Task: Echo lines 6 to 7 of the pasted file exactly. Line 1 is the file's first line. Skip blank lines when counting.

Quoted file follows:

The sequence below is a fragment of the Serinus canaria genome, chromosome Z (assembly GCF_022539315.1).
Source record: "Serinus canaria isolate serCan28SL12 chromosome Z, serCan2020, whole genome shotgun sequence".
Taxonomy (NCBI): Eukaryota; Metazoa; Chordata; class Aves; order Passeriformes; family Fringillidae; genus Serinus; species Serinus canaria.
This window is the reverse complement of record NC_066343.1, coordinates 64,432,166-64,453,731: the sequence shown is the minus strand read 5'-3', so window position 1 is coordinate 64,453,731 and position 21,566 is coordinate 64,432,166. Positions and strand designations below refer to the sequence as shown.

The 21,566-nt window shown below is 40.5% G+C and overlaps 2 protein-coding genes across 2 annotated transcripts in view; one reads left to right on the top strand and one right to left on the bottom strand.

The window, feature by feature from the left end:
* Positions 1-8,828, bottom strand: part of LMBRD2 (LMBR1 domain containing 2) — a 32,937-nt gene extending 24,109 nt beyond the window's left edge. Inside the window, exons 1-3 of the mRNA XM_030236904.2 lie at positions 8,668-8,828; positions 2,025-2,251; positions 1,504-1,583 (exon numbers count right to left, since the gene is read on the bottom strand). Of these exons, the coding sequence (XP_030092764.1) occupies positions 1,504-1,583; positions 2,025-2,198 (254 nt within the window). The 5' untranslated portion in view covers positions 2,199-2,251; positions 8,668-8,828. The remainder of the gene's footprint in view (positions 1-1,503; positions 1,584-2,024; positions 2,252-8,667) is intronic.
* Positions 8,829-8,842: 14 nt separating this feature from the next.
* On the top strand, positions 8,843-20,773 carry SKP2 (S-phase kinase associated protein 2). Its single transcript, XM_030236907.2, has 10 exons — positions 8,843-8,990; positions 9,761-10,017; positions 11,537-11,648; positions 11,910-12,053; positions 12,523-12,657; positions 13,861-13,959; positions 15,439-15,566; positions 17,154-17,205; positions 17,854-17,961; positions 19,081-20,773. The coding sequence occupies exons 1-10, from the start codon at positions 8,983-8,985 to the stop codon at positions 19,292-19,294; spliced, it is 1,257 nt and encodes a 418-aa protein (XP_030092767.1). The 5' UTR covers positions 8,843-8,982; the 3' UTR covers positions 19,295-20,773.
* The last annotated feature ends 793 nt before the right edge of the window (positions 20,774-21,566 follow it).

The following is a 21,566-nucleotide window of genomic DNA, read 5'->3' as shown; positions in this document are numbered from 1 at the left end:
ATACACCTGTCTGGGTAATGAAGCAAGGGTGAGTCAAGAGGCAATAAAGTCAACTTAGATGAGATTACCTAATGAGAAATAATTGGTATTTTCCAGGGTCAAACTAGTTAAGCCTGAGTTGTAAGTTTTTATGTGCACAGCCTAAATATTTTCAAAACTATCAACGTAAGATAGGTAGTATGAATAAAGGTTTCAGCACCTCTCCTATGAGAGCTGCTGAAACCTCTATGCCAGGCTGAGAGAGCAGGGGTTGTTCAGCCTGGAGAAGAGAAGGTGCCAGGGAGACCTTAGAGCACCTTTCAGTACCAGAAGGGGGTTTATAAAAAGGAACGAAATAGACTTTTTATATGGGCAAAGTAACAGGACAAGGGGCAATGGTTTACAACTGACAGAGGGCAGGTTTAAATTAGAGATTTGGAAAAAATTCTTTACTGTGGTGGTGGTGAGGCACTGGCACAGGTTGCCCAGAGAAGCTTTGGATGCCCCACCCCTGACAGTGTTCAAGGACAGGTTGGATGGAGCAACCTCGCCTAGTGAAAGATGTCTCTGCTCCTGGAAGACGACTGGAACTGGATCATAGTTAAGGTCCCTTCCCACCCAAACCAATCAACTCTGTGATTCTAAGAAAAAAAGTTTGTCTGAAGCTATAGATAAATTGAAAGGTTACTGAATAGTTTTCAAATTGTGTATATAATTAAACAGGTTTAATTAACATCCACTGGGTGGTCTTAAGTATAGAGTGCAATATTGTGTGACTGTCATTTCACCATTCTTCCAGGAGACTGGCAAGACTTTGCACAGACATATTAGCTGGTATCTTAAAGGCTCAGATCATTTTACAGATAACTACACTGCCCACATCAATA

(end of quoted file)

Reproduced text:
The window, feature by feature from the left end:
* Positions 1-8,828, bottom strand: part of LMBRD2 (LMBR1 domain containing 2) — a 32,937-nt gene extending 24,109 nt beyond the window's left edge. Inside the window, exons 1-3 of the mRNA XM_030236904.2 lie at positions 8,668-8,828; positions 2,025-2,251; positions 1,504-1,583 (exon numbers count right to left, since the gene is read on the bottom strand). Of these exons, the coding sequence (XP_030092764.1) occupies positions 1,504-1,583; positions 2,025-2,198 (254 nt within the window). The 5' untranslated portion in view covers positions 2,199-2,251; positions 8,668-8,828. The remainder of the gene's footprint in view (positions 1-1,503; positions 1,584-2,024; positions 2,252-8,667) is intronic.